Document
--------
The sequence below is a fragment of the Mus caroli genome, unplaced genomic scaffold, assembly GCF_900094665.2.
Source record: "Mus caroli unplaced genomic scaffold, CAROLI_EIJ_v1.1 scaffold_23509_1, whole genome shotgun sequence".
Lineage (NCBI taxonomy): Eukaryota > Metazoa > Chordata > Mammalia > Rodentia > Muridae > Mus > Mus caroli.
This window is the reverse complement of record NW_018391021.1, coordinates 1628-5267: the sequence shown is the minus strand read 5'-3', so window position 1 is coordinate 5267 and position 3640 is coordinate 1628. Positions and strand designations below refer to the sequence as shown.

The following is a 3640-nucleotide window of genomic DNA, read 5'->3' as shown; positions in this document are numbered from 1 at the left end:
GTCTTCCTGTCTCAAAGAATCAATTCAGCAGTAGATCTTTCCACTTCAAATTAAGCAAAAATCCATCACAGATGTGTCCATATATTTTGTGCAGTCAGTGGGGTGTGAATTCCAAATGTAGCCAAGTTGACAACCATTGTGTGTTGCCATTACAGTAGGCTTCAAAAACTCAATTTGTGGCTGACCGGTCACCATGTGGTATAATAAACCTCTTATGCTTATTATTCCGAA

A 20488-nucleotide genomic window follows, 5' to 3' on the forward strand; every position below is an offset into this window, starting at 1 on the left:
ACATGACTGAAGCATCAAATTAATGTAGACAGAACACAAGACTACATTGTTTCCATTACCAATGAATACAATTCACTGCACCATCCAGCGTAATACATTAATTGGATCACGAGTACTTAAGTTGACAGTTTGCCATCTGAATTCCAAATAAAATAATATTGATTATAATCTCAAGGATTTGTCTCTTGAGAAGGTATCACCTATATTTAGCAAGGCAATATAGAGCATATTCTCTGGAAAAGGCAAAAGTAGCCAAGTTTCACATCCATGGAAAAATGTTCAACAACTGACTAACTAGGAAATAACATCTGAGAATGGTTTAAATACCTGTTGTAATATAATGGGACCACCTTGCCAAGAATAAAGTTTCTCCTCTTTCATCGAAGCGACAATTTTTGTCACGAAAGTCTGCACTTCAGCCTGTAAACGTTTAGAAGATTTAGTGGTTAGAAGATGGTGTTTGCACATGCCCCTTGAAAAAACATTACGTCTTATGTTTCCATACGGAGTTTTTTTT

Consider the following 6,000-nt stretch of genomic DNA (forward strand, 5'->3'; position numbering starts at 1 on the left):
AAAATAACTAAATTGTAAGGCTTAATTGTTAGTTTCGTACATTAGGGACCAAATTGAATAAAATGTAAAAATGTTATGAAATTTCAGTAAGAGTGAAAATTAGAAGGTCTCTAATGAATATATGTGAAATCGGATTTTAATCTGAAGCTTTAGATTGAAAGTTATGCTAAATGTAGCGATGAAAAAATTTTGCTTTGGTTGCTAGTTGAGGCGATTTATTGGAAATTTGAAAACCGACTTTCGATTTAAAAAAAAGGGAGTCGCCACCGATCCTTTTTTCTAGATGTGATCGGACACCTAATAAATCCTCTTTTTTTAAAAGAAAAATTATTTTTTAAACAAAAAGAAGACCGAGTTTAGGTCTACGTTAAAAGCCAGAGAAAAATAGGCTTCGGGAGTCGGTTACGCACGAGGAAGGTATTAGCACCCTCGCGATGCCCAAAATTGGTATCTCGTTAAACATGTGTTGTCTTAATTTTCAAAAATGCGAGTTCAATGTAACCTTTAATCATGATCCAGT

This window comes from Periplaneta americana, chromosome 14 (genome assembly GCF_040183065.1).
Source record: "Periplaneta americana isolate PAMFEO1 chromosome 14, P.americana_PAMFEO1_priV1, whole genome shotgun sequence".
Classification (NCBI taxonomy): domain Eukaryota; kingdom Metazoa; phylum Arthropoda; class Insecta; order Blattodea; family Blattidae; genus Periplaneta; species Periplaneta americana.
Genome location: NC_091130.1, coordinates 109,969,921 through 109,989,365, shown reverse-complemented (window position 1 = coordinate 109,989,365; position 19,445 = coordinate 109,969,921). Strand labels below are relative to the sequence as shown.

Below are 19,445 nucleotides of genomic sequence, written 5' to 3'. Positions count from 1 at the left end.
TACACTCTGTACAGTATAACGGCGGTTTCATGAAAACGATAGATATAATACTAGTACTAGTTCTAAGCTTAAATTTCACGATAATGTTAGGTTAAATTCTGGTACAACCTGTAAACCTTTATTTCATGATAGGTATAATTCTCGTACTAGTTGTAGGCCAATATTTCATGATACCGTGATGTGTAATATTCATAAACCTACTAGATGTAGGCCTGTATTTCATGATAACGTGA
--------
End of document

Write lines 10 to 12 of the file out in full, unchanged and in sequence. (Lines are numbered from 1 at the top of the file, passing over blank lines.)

AAAATAACTAAATTGTAAGGCTTAATTGTTAGTTTCGTACATTAGGGACCAAATTGAATAAAATGTAAAAATGTTATGAAATTTCAGTAAGAGTGAAAATTAGAAGGTCTCTAATGAATATATGTGAAATCGGATTTTAATCTGAAGCTTTAGATTGAAAGTTATGCTAAATGTAGCGATGAAAAAATTTTGCTTTGGTTGCTAGTTGAGGCGATTTATTGGAAATTTGAAAACCGACTTTCGATTTAAAAAAAAGGGAGTCGCCACCGATCCTTTTTTCTAGATGTGATCGGACACCTAATAAATCCTCTTTTTTTAAAAGAAAAATTATTTTTTAAACAAAAAGAAGACCGAGTTTAGGTCTACGTTAAAAGCCAGAGAAAAATAGGCTTCGGGAGTCGGTTACGCACGAGGAAGGTATTAGCACCCTCGCGATGCCCAAAATTGGTATCTCGTTAAACATGTGTTGTCTTAATTTTCAAAAATGCGAGTTCAATGTAACCTTTAATCATGATCCAGT

This window comes from Periplaneta americana, chromosome 14 (genome assembly GCF_040183065.1).
Source record: "Periplaneta americana isolate PAMFEO1 chromosome 14, P.americana_PAMFEO1_priV1, whole genome shotgun sequence".